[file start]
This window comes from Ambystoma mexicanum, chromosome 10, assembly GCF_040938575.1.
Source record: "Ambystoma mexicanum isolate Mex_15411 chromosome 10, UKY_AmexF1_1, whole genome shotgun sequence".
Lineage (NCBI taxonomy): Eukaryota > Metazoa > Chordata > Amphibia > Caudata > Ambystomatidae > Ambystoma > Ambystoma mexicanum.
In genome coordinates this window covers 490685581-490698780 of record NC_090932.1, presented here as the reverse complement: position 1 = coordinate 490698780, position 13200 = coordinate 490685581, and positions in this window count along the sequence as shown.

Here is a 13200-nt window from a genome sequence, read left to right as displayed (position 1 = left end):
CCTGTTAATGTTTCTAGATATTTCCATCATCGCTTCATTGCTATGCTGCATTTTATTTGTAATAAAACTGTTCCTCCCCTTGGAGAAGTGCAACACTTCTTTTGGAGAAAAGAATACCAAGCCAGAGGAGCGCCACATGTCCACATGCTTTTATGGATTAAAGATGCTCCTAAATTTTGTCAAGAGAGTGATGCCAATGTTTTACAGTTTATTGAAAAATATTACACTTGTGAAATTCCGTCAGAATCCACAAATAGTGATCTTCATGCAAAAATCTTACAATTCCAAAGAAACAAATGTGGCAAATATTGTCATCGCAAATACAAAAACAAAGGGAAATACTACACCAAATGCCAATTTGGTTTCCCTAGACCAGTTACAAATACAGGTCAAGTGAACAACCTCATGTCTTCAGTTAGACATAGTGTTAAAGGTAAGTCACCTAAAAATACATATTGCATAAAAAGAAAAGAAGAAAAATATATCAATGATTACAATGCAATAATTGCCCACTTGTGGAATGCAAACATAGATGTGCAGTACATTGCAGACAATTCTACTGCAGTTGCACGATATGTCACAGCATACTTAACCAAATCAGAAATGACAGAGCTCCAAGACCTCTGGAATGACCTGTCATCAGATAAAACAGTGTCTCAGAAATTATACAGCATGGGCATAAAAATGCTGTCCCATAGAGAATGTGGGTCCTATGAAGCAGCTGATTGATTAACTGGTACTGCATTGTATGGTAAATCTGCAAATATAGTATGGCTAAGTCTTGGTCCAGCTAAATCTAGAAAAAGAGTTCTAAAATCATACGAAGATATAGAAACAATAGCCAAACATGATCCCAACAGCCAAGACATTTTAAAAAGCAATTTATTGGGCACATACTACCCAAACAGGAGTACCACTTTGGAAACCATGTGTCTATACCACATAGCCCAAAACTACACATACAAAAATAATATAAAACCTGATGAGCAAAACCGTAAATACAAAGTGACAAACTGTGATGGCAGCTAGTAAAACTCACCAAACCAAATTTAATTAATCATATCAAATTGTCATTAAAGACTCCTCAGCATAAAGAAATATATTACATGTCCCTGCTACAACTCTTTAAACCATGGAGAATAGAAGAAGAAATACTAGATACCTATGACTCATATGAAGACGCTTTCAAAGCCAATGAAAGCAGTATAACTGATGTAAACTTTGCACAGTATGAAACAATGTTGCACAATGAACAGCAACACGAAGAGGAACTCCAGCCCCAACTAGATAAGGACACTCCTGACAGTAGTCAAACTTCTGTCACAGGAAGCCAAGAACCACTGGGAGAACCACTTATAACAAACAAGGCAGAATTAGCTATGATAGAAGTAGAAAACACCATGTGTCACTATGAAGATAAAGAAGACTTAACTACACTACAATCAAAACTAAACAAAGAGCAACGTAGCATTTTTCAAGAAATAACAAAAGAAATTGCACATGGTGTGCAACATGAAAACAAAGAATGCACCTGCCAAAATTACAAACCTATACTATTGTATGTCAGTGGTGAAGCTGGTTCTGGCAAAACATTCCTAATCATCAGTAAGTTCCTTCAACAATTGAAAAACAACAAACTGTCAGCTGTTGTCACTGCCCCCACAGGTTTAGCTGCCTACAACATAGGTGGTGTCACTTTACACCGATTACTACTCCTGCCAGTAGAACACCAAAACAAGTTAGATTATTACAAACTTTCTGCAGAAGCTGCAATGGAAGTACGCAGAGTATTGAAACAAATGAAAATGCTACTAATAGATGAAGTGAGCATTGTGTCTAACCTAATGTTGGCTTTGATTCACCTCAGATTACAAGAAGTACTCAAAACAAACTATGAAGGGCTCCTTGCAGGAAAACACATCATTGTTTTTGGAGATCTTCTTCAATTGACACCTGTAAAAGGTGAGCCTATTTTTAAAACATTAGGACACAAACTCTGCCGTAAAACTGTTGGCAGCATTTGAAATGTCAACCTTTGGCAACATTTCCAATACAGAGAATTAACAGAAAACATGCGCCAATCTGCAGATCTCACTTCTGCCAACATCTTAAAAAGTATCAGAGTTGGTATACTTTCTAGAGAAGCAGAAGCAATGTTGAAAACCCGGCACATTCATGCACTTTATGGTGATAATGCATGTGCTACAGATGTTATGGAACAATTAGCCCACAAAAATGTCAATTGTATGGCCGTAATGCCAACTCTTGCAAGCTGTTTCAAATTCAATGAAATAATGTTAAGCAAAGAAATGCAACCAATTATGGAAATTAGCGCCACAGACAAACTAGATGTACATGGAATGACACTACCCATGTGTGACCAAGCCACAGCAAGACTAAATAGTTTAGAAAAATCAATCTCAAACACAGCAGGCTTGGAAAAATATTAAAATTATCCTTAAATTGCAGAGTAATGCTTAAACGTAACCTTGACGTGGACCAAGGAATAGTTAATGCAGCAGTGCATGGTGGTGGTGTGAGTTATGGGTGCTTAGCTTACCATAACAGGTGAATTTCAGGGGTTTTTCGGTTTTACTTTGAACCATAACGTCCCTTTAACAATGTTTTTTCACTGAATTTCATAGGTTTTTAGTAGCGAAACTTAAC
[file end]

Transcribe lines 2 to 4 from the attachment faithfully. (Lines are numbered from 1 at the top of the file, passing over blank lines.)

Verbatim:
Source record: "Ambystoma mexicanum isolate Mex_15411 chromosome 10, UKY_AmexF1_1, whole genome shotgun sequence".
Lineage (NCBI taxonomy): Eukaryota > Metazoa > Chordata > Amphibia > Caudata > Ambystomatidae > Ambystoma > Ambystoma mexicanum.
In genome coordinates this window covers 490685581-490698780 of record NC_090932.1, presented here as the reverse complement: position 1 = coordinate 490698780, position 13200 = coordinate 490685581, and positions in this window count along the sequence as shown.